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My Journey of Go ② (Loops, Conditions)

#go
k_penguin_sato profile image K-Sato ・3 min read

For

For is Go's only looping construct. Basic for loop consists of three parts that are listed below.

  • init statement: It is executed before the first iteration. (It is often used to define a variable that can only be used in the scope of the for statement.)

  • condition: It is evaluated before every iteration. (If it's true, the loop body executes. otherwise, the loop terminates.)

  • post statement: It is executed at the end of every iteration.

The basic syntax of Go's for loop looks like this.

  for init statement; condition; post statement {
    //content of the loop
  }

The loop terminates the iteration once the condition evaluates to false.

package main

import "fmt"

func main(){
  var num = 0

  for i := 0; i < 5; i++ {
      num += i
  }

  fmt.Println(num) //=> 10
}

init and post statements can be omitted. When those statements are omitted, Go's for loop behaves like the while loop of Javascript/Java/C.

package main

import "fmt"

func main() {
    num := 1
    for num < 100 {
        num += num
    }
    fmt.Println(num) //=> 128
}

If you omit the condition, it loops infinitely.

package main

func main() {
    for {
    }
}

If

The basic syntax of Go's if statement is similar to its for statement.

package main

import "fmt"

func main(){
  var num = 0

  fmt.Println(if_statement(num)) //=> The value is 0
}

func if_statement(arg int) string{
  if arg == 0 {
    return "The value is 0"
  } else {
    return "The value is not 0"
  }
}

Just like the for statement, if statement can start with a short statement that is executed before the condition.

package main

import "fmt"

func condition(arg string) string {
    if v := "Go"; arg == v {
        return "This is Go"
    } else {
        return "This is not Go"
    }
}

func main() {
    lang := "Ruby"
    fmt.Println(condition(lang)) ///=> This is not Go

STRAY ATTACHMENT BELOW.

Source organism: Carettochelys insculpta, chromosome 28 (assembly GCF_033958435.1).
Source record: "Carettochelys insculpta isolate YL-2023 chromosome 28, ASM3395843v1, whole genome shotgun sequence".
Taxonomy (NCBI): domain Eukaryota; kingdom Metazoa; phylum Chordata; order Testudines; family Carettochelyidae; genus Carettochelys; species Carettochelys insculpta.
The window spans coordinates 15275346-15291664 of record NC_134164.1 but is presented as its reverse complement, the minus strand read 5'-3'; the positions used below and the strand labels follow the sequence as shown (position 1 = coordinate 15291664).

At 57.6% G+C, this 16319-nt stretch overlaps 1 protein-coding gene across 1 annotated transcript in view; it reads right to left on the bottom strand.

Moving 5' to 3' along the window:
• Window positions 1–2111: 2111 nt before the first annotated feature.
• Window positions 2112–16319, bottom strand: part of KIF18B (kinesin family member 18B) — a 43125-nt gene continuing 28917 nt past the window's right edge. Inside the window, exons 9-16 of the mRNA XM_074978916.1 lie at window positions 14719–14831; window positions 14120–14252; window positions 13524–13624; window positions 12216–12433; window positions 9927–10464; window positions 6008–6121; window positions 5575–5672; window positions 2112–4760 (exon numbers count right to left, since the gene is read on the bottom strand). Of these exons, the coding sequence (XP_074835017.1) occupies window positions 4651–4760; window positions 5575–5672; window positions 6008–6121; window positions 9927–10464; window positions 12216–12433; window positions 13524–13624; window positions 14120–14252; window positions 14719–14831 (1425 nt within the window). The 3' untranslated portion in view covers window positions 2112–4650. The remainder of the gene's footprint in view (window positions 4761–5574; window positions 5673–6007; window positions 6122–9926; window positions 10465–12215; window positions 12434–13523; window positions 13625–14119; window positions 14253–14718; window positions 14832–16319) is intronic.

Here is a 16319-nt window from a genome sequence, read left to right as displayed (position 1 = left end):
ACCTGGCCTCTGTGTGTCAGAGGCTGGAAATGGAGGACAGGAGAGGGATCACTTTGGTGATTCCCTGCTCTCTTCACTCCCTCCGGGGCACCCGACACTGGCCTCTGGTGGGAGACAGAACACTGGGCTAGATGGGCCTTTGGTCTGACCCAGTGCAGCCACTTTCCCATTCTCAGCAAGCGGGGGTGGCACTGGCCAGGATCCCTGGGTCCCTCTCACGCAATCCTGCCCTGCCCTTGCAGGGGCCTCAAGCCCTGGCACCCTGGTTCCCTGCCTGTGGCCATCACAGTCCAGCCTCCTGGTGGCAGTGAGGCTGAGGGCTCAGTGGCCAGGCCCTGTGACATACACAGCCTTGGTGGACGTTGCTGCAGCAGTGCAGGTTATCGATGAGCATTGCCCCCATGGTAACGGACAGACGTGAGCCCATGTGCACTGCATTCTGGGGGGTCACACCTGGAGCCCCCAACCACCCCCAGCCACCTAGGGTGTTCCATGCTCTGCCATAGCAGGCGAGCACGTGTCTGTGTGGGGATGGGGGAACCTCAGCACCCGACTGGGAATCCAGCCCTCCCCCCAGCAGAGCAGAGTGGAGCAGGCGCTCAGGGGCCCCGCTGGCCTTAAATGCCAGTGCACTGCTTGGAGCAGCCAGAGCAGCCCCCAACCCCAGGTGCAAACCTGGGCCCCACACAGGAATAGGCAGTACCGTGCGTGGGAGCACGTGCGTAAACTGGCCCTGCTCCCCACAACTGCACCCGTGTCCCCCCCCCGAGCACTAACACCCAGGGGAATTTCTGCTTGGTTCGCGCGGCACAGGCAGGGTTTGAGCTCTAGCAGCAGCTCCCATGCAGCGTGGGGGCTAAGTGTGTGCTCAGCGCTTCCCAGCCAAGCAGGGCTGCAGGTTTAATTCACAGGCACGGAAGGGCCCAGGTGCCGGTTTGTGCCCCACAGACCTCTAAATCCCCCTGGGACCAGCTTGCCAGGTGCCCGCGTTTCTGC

}

Switch

A switch statement is a shorter way to write a sequence of if - else statements. A switch statement only runs the first case that meets the condition, not all the cases that follow.

package main

import "fmt"

func main(){
  lang := "Go"

  switch lang {
    case "Ruby":
        fmt.Println("This is Ruby")
    case "Go":
        fmt.Println("This is Go")
    default:
        fmt.Println("This is something else")
    }
    //=> This is Go
}

You can also use the init statement with a switch statement.

package main

import "fmt"

func main(){

  switch lang:= "Go"; lang {
    case "Ruby":
        fmt.Println("This is Ruby")
    case "Go":
        fmt.Println("This is Go")
    default:
        fmt.Println("This is something else")
    }
    //=> This is Go
}

switch without a condition is the same as switch true.

package main

import (
    "fmt"
    "time"
)

func main() {
    t := time.Now()
    switch {
    case t.Hour() < 12:
        fmt.Println("Good morning!")
    case t.Hour() < 17:
        fmt.Println("Good afternoon.")
    default:
        fmt.Println("Good evening.")
    }
}

Defer

A defer statement defers the execution of a function until the surrounding function returns.

For instance, fmt.Println("Hello") is excuted after fmt.Println("World") due to the differ statement that was given in the example below.

package main

import "fmt"

func main(){
    defer fmt.Println("Hello")

    fmt.Println("World")
    //=> World
    //   Hello
}

Deferred function calls are executed in last-in-first-out order. That means the first function that is given defer would be excuted lastly.

package main

import "fmt"

func main(){
    defer fmt.Println(1)
    defer fmt.Println(2)
    defer fmt.Println(3)
    //=> 3
    //   2
    //   1
}

Posted on by:

k_penguin_sato profile

K-Sato

@k_penguin_sato

I am a software-engineer based somewhere on earth.

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